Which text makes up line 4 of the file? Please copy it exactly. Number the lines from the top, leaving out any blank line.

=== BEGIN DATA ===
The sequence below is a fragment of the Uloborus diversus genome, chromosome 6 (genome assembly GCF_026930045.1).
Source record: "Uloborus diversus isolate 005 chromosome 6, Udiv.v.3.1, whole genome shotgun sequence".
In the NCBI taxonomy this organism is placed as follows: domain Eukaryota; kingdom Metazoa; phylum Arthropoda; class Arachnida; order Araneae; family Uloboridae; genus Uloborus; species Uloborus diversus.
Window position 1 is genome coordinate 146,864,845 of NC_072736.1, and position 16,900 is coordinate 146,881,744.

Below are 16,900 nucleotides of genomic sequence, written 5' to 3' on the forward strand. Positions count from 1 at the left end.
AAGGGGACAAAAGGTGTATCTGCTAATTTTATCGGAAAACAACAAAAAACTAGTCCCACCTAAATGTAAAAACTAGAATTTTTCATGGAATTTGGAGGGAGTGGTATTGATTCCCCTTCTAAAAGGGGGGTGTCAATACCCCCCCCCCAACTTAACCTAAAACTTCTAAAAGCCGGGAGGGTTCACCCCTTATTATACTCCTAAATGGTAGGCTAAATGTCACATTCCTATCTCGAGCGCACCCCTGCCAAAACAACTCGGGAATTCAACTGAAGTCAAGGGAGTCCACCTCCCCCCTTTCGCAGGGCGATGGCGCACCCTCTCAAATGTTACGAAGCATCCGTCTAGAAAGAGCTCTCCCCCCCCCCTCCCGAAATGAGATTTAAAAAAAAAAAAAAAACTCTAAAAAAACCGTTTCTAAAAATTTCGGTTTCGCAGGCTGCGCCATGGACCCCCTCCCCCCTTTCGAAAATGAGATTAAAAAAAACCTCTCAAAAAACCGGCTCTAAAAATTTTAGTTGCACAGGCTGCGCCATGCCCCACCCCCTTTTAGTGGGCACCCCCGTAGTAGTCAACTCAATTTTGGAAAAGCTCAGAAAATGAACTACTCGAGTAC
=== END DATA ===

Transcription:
Window position 1 is genome coordinate 146,864,845 of NC_072736.1, and position 16,900 is coordinate 146,881,744.